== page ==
In the first episode of the television show The Resident, a nurse tells the young protagonist that medical error is the third leading cause of death in the United States after cancer and heart disease. “They don’t want us talking about that,” she adds.
This shocking and unforgettable line did not begin life with The Resident. Since 2016, it has “earwormed” its way into the public discourse. A recent email I received linked to this myth and asked me to have a look at it before blindly trusting the “official narrative” in medicine. The implication was that medicine kills and I should be more open-minded to the alternatives.
Is medical error really the third leading cause of death in the United States? Investigating a claim like this invites accusations of insensitivity, so allow me to state a few important things. Medical errors are real. Some people have died or been permanently injured because of errors fostered by a healthcare system that needs to be improved. Errors in medicine include wrong diagnoses, drug dosage miscalculations, and treatment delays. These errors are likely to be underestimated because studies tend to focus exclusively on hospitals and not on the rest of the healthcare system; because some errors may only have debilitating effects years down the road for a patient and are thus harder to trace; and because reporting these errors may not be encouraged by the medical culture. The patient safety movement is important because errors that can be prevented should be prevented. I have personally been on the receiving end of a minor medical error, in which a clear laboratory report was misread by my doctor and, had my condition deteriorated, I presumably would not have been given antibiotics because my doctor thought the report said my infection was viral in nature. I have, in this small way, experienced part of this problem and am sensitive to it.
But as has been written on the topic, “there are no useful fictions in medicine.” The idea that medical error is the third leading cause of death in the U.S. is indeed a fiction, an overestimation that has negative consequences.
Turning apples into oranges
This whole story has its prelude in a 2000 report called To Err Is Human: Building a Safer Health System by the Institute of Medicine. The report took two studies, one done in Colorado and Utah and the other in New York, and extrapolated their results to all hospital admissions in the United States, concluding that between 44,000 and 98,000 Americans must be dying each year as a result of medical errors. The lower estimate exceeded the eighth leading cause of death and trumped fatalities from motor vehicle accidents.
In 2016, the British Medical Journal (BMJ) published an “analysis” by a research fellow, Michael Daniel, and a professor who had developed the operating room checklist, Martin A. Makary, both from the Department of Surgery at Johns Hopkins University. To call it a study would be inaccurate. It was a call for better reporting of medical errors, motivated by a lack of funding available to support quality and safety research and propped up by a back-of-the-envelope calculation. The authors looked at the few studies that had been published on the problem since the Institute of Medicine report. They took the mean death rate from medical error from those studies and extrapolated them to the total number of U.S. hospital admissions in 2013. After adding that this extrapolation was surely an underestimation of the actual problem, they concluded that this would mean medical error would rank third in the Centers for Disease Control’s list of causes of death in the U.S. This became the title of their published analysis, which has been cited in at least 1,265 papers according to Scopus, and this memorable idea spread to news articles, television shows, and alternative medicine circles.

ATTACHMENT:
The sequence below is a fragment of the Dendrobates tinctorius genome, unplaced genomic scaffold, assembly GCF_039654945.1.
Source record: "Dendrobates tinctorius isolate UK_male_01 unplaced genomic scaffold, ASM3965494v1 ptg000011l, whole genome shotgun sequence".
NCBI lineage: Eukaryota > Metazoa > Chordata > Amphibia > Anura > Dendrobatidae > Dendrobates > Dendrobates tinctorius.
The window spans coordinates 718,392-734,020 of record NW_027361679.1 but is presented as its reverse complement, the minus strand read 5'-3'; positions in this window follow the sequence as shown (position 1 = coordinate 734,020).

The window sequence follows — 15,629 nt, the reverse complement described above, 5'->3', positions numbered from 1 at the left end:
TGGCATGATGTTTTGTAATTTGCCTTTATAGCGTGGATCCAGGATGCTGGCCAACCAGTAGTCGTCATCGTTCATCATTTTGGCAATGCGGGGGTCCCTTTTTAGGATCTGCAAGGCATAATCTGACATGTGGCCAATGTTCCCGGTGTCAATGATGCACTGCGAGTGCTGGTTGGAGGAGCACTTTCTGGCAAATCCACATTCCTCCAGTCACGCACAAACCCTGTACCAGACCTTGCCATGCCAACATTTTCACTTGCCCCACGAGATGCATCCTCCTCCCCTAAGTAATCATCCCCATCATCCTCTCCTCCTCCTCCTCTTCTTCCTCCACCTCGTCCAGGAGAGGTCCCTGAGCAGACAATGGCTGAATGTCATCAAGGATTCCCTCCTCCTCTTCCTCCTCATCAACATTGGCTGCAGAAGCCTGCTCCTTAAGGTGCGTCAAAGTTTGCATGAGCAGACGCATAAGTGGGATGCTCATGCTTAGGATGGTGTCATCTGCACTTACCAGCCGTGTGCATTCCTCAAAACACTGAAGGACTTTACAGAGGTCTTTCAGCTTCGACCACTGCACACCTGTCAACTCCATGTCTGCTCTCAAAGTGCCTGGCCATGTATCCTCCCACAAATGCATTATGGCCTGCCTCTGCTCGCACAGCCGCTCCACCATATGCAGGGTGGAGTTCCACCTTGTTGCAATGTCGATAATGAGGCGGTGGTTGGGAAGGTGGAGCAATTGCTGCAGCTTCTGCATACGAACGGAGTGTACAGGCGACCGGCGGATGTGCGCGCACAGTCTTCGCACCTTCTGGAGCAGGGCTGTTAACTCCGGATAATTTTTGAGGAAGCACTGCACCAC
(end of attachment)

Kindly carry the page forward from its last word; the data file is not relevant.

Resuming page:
Critics of this analysis have pointed out many flaws. It is based on studies whose data was never meant to be generalized to the entire U.S. hospitalized population. For example, one of these studies, by the Office of the Inspector General of the U.S. Department of Health and Human Services, was conducted in beneficiaries of Medicare, who are aged 65 or older, have disabilities or have end-stage renal disease which requires dialysis or transplant. The study authors counted the number of deaths in their sample to which they believed medical errors had contributed, and this number was then used in the BMJ analysis to extrapolate to all U.S. hospitalizations. However, this makes the mistake of extrapolating an observation found in one sample to a different type of population. Case in point: if we look at everyone hospitalized in the United States, one patient out of ten is there to deliver a baby. Taking death statistics from a sample of Medicare patients and extrapolating it to all hospitalized patients is like turning apples into oranges, to adapt a popular saying to the current situation.
Moreover, the studies whose results were averaged for the BMJ analysis were never about uncovering preventable deaths; rather, their objective was to round up numbers on harm from medical care. Harm can lead to death, but this causal link needs to be properly evaluated, and it wasn’t in those studies. Dr. Kaveh G. Shojania and Pr. Mary Dixon-Woods, who wrote a sharp commentary of the BMJ back-of-the-envelope calculation, give an example of how easy it can be to mistakenly draw the causation arrow from medical error to death. Imagine a patient who enters the intensive care unit with multi-system organ failure due to their body’s extreme response to an infection. Doctors mistakenly give the patient an antibiotic to which they have had an allergic reaction in the past, and the patient develops a rash from the antibiotic. The antibiotic is changed, but a week later, the patient dies as their organs stop working. Yes, the authors argue, a medical error was committed, but it probably did not cause the patient’s death. Using studies that identify medical errors that were followed by death to declare that these medical errors necessarily caused these deaths is not fair. What these studies do not take into account is how long these patients would have lived had they received optimal medical care. Since it is not considered, it can skew the impact of medical errors.